They were so close, they essentially lived each other’s lives, were almost the same person. From an outside point of view, however, they could not have been more different. One was outgoing while the other was shy. One cared about her looks while the other could not have cared less. One liked the then modern music, like boy bands, while the other’s childhood was filled with songs from Disney. One would not go a day without eyeliner while the other did not even know how to put it on. One chased boys while the other learned to play music. One was dark, one light; one was short, one tall. Neither better than the other, just different, and yet together, they were invincible…or so they thought.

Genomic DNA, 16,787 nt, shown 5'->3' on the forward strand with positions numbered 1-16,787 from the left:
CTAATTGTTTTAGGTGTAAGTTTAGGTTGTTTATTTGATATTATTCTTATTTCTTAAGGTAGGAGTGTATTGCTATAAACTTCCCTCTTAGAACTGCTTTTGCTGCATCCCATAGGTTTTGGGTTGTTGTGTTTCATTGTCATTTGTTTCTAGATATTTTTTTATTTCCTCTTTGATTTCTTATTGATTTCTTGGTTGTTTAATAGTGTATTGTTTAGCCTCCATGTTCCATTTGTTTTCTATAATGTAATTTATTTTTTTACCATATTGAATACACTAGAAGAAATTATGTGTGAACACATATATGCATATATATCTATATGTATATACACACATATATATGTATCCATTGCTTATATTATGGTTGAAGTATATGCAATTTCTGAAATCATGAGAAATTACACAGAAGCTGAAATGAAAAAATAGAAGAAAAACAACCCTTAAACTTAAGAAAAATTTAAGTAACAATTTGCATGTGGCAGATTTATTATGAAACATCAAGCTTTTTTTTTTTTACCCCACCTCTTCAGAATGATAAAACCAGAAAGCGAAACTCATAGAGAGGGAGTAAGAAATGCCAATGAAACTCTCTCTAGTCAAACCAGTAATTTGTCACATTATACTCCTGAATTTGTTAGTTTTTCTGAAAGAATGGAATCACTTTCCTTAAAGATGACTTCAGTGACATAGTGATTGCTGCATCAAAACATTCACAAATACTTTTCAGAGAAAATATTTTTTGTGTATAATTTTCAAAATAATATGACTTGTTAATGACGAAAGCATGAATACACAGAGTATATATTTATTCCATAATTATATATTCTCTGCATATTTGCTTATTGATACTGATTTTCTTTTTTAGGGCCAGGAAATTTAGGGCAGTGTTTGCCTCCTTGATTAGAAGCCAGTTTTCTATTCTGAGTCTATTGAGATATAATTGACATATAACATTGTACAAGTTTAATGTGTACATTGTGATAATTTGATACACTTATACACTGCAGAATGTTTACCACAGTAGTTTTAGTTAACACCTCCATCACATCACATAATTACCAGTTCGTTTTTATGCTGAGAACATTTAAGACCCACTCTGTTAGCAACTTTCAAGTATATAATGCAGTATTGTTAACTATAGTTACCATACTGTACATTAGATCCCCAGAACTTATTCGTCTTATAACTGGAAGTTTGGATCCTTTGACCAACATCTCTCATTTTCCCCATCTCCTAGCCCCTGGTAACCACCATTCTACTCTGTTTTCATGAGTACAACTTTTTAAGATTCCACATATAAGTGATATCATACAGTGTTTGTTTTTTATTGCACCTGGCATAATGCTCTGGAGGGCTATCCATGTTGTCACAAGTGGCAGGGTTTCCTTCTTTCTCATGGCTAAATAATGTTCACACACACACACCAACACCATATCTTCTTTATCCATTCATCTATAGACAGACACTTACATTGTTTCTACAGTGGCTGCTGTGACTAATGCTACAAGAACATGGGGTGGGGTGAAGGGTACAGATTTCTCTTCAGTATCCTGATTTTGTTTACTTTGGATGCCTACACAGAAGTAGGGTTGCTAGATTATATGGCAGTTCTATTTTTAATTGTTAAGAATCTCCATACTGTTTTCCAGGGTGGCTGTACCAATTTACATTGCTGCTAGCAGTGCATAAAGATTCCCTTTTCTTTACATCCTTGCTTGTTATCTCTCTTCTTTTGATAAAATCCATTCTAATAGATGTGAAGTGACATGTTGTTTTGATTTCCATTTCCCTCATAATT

Then just like that, they were in middle school. They had always heard that friends grew apart, and sometimes it did not last. Surely after the brunette practically lived with the blonde, went on each other’s family vacations, and after they shared all their secrets, surely it would have to last. They would not even think about it ending any other way.